Undoubtedly the biggest change has been today’s fast-changing, global environment and the way we as designers have had to harness the power of digital technology to stay competitive. Since the beginning, technology has played a crucial role in our business. A decade ago, we were presented with one of most challenging shifts. After meeting some European designers and learning about their innovative approach, I was convinced that we needed to embrace 3D technology. It was a huge gamble as we had to retrain our entire team, but it paid off in spades.

    The late architect, Philip Johnson, once stated that “Great technologies breed great architecture”. Technology is not a limitation. I’m excited by the infinite possibilities it presents. As technology continues to develop and evolve, we are opened up to the possibility of realising forms and designs on a much larger and more complex scale. The only drawback with technology is that it encourages a ‘cut and paste’ mentality, which leads to mediocre work. Today, it’s easy to create what’s been created before. This can open designers up to mimicry and a lack of original thought.

    What has been the largest influence on your design approach?

    Sue Carr: Reading; I read, and read, and read. Every morning I wake up at 5.45am and read the printed versions of The Age and Australian Financial Review. I also love reading books. At the moment Tom Kundig’s book, Houses 2, is an absolute favourite. Looking at the wonderful photography, you can almost grasp a project’s geometry, its weight and its clever use of light. Tadao Ando’s The Colours of Light, is considered a landmark for architectural publishing. It is an exquisite work of art and although it was first published over 20 years ago, I still turn to it for inspiration. I also love reading any books on Vincent Van Duysen, Peter Zumthor and David Chipperfield. I love C+A for its interesting graphic design and its rich catalogue of images, which are collated together by Garry Emery. Online, I regularly visit Dezeen and The Cool Hunter to see what’s happening internationally.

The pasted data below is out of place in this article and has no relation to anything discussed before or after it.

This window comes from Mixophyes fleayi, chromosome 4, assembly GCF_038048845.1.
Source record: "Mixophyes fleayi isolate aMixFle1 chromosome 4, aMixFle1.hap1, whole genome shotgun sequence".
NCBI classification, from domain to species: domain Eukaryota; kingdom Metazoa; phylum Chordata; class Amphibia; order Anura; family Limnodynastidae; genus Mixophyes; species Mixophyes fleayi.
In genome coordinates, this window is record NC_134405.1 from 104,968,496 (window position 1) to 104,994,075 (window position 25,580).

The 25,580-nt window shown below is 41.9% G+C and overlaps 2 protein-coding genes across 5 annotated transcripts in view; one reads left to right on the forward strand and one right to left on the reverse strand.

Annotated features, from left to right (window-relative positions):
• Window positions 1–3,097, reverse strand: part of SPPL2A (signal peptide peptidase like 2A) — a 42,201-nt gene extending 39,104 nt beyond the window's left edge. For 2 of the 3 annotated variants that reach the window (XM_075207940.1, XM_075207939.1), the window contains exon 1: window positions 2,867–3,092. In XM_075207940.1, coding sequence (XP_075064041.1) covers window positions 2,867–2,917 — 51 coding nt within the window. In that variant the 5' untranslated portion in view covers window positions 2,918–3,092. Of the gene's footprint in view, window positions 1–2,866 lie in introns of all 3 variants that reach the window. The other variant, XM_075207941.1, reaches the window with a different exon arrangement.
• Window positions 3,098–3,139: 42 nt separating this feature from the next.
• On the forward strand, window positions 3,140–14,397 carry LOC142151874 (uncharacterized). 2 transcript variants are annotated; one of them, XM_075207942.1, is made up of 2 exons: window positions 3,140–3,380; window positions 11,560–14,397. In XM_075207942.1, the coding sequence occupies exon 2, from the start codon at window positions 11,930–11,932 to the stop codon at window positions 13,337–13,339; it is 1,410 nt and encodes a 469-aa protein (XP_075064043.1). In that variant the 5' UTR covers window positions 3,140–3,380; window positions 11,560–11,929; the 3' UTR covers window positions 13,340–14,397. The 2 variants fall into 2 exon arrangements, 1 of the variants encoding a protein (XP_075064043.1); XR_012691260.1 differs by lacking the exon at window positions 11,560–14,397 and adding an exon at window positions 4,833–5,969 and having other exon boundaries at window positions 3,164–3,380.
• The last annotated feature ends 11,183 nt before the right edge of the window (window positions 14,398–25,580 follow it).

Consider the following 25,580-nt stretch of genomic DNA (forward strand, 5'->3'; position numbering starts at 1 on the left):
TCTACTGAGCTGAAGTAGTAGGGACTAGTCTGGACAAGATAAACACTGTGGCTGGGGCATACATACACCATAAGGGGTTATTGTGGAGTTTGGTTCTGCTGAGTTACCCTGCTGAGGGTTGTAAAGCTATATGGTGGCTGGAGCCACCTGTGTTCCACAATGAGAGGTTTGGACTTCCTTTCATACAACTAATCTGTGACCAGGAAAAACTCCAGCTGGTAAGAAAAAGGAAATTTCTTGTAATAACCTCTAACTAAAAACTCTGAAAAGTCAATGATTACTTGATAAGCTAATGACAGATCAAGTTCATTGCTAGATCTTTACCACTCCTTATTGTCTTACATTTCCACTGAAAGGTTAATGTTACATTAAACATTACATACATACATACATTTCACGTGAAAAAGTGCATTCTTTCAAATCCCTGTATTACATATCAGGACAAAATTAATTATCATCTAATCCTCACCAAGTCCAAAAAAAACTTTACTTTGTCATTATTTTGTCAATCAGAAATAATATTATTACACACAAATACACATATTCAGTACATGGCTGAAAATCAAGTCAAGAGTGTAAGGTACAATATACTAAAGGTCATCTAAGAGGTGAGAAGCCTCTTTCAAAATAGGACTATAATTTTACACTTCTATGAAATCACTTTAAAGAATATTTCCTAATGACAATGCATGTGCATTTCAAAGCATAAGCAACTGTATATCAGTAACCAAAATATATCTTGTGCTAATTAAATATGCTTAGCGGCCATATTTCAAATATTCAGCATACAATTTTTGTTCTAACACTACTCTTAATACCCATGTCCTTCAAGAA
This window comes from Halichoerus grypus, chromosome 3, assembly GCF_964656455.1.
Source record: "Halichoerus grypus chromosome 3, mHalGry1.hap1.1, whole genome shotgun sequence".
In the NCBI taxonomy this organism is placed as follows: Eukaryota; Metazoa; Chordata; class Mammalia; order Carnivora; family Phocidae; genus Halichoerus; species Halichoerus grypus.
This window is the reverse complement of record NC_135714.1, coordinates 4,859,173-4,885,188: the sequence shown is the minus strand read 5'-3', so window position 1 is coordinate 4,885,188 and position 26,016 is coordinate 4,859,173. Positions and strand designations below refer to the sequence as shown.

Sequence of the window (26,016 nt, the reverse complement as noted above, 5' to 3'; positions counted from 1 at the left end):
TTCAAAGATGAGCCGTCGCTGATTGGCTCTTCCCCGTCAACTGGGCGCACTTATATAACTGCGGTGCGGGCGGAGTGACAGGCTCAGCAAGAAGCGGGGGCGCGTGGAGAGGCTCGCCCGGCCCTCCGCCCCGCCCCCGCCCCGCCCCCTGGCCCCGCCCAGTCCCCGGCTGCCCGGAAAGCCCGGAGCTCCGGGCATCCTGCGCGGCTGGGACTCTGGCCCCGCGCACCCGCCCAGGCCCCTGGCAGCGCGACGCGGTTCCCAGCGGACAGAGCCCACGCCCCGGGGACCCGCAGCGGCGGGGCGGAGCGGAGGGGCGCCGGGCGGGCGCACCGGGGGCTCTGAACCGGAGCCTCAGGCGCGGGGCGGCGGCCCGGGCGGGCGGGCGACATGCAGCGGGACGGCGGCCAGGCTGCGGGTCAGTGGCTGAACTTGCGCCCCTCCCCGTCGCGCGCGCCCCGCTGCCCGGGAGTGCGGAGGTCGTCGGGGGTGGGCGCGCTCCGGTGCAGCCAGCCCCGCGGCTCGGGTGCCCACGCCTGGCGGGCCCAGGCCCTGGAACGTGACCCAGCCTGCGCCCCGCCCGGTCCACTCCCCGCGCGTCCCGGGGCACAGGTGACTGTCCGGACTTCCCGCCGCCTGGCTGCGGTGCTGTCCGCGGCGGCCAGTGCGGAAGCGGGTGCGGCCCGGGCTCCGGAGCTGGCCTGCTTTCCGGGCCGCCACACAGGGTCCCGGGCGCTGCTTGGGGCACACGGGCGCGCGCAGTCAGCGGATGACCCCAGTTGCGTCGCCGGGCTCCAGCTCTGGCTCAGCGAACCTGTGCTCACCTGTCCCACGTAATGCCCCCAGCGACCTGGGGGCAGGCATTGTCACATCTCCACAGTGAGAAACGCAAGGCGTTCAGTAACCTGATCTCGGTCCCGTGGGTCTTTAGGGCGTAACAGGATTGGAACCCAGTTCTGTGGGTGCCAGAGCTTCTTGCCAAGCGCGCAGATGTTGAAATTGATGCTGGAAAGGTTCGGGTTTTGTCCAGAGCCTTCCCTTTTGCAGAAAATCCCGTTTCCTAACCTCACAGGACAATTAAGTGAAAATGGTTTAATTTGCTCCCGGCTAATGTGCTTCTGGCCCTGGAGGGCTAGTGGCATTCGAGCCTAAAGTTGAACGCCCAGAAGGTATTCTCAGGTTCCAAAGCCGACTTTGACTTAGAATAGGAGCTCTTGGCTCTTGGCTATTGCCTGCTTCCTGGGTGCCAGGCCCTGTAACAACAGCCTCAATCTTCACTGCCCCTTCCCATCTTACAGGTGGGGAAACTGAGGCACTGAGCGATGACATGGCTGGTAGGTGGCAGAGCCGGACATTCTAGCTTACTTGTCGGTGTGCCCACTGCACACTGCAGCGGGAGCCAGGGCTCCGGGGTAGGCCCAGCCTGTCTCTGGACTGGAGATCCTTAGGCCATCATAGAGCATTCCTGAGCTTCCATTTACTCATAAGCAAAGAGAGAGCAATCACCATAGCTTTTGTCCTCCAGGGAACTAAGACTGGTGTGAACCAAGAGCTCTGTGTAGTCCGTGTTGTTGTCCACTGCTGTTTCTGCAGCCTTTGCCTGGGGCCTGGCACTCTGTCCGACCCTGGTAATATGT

Travel; I also travel extensively, because nothing takes place over travel. Even if it’s just sitting somewhere and watching, you get a deeper feeling about what’s happening around the world. It doesn’t have to be about going off and looking at the latest building, it’s more about just soaking up how people live.

    Team; my team provides me with constant inspiration; their clothes, their style, their travel choices, what they like, what motivates them, what they are passionate about.  We hold a monthly forum where they bring to the table something that has excited them, whether that is a graphic, a product, a piece of advertising, an interior.

    It is my constant intention to expose and involve myself and the team of people I work with to ideas and concepts underlying the design of architectural interiors, including influences from related fields of design, the social and behavioural sciences, the unique Australian environment and the fine arts. This is an important part of the process if our industry is to continue producing fresh, valuable ideas.

    Out of your timeless work, you also have a pointed focus on environmental sustainability. How do you integrate this approach into your projects?

    Sue Carr: Carr is committed to delivering environmentally sustainable principles in all our projects, in partnership with sound design sense and practicality of use. Our team is committed to demonstrating the benefits of sustainable design from the strategic briefing onwards. Through continual dialogue, the potential opportunities are explored at an early stage, setting clear goals. This provides the greatest possible opportunity to achieve a sustainable outcome without sacrificing design integrity or added cost.

    Finally, how are you guiding Carr Design Group into the future?

    Sue Carr: I’m looking forward to continuing to pursue the standard of excellence, that continues to be my commitment to the design industry and community both currently and in the future. The future will see designers called upon to have more technical knowledge in specialised areas, possess strong skills to work as a team, work more closely with related professions and accept greater responsibility and accountability of the environments they shape. I’m looking forward to maintaining a clear focus on ESD and to continuing to empower and develop the Carr team who show no end to their enthusiasm and passion. I’m also relishing the opportunity at exposing clients to the value of good design, not from a commercial perspective, but to the way we live our lives and to ensuring the environments we shape make a difference.

    This interview has been condensed and edited